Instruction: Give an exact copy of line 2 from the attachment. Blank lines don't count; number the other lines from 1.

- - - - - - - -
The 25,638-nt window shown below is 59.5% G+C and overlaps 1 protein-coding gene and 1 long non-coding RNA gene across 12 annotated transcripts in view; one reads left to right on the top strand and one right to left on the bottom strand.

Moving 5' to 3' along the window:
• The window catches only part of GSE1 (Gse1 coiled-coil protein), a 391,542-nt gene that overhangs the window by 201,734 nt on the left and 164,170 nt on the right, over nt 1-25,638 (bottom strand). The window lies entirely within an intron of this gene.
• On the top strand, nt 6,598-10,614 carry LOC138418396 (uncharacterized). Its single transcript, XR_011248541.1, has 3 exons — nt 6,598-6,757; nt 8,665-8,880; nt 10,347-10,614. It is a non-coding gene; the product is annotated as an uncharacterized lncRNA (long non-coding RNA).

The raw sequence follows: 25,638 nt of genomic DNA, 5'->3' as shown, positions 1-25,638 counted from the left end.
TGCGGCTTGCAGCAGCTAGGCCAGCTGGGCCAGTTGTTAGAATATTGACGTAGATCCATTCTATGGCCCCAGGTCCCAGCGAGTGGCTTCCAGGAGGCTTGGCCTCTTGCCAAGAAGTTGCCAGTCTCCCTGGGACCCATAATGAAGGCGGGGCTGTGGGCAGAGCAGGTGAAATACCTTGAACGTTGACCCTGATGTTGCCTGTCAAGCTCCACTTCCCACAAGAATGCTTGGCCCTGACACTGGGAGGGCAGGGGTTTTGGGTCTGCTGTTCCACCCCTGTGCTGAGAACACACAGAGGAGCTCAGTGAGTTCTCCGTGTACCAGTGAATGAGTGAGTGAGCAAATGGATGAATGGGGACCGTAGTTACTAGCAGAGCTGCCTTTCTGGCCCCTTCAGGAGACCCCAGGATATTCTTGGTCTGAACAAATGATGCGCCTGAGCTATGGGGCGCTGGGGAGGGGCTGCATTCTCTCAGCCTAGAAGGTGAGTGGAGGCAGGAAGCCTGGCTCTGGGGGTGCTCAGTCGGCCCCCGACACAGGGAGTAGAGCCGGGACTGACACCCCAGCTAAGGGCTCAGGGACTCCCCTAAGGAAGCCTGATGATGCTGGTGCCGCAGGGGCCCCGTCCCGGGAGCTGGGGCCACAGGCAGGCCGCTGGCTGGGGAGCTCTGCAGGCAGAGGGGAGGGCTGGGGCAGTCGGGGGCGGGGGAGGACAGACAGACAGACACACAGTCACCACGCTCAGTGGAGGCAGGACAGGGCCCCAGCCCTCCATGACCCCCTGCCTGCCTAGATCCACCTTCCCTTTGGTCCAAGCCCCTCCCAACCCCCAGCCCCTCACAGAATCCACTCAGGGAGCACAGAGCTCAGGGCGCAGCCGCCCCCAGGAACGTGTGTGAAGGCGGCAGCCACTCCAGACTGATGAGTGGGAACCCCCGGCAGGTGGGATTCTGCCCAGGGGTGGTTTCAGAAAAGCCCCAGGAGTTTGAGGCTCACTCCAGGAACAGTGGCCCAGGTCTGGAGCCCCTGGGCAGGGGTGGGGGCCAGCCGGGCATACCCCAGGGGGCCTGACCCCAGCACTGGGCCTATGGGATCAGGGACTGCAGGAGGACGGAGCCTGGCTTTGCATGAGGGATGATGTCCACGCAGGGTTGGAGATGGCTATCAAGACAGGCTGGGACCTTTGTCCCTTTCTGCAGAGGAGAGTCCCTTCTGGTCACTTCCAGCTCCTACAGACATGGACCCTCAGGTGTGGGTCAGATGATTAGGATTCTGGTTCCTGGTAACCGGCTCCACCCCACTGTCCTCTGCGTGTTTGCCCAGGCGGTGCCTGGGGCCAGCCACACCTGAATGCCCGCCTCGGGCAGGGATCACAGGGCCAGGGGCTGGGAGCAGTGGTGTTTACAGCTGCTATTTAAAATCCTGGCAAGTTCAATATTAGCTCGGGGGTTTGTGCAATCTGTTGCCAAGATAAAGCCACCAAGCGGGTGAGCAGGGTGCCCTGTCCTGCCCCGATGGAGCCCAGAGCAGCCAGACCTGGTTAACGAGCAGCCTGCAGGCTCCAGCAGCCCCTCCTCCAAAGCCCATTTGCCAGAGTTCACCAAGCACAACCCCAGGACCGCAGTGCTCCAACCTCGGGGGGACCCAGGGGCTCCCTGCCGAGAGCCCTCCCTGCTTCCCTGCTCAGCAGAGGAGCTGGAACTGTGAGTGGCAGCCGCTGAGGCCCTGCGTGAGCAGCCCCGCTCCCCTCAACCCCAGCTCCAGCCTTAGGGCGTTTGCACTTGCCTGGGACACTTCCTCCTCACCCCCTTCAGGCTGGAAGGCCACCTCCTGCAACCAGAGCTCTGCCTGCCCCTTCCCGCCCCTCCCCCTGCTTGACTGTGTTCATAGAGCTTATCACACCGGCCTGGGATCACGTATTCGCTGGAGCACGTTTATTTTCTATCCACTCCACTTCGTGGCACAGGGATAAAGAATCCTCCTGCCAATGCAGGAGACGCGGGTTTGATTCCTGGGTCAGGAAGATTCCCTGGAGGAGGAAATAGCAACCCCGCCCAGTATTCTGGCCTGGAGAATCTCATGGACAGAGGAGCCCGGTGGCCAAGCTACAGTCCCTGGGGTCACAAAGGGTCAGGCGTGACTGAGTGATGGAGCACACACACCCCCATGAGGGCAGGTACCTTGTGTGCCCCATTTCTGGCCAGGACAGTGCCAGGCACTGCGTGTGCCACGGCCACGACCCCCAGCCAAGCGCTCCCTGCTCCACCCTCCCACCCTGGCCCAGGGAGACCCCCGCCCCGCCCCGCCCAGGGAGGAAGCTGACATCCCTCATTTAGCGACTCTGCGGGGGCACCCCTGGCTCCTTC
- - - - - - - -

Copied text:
Moving 5' to 3' along the window: